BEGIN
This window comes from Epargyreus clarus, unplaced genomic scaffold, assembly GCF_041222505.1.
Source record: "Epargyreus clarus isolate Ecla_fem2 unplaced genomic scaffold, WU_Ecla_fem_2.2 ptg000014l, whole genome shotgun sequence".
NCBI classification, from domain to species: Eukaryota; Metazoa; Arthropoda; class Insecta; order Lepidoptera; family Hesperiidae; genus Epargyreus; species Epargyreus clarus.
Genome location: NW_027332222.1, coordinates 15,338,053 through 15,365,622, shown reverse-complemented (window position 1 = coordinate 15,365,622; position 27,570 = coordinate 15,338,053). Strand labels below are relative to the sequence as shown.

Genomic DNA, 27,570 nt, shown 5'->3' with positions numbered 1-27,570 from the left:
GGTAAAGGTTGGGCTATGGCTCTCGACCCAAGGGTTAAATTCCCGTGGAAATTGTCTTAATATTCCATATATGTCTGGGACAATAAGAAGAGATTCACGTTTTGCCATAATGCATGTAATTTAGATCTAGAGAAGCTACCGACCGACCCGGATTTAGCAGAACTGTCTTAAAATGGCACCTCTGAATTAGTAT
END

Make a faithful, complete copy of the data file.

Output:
This window comes from Epargyreus clarus, unplaced genomic scaffold, assembly GCF_041222505.1.
Source record: "Epargyreus clarus isolate Ecla_fem2 unplaced genomic scaffold, WU_Ecla_fem_2.2 ptg000014l, whole genome shotgun sequence".
NCBI classification, from domain to species: Eukaryota; Metazoa; Arthropoda; class Insecta; order Lepidoptera; family Hesperiidae; genus Epargyreus; species Epargyreus clarus.
Genome location: NW_027332222.1, coordinates 15,338,053 through 15,365,622, shown reverse-complemented (window position 1 = coordinate 15,365,622; position 27,570 = coordinate 15,338,053). Strand labels below are relative to the sequence as shown.

Genomic DNA, 27,570 nt, shown 5'->3' with positions numbered 1-27,570 from the left:
GGTAAAGGTTGGGCTATGGCTCTCGACCCAAGGGTTAAATTCCCGTGGAAATTGTCTTAATATTCCATATATGTCTGGGACAATAAGAAGAGATTCACGTTTTGCCATAATGCATGTAATTTAGATCTAGAGAAGCTACCGACCGACCCGGATTTAGCAGAACTGTCTTAAAATGGCACCTCTGAATTAGTAT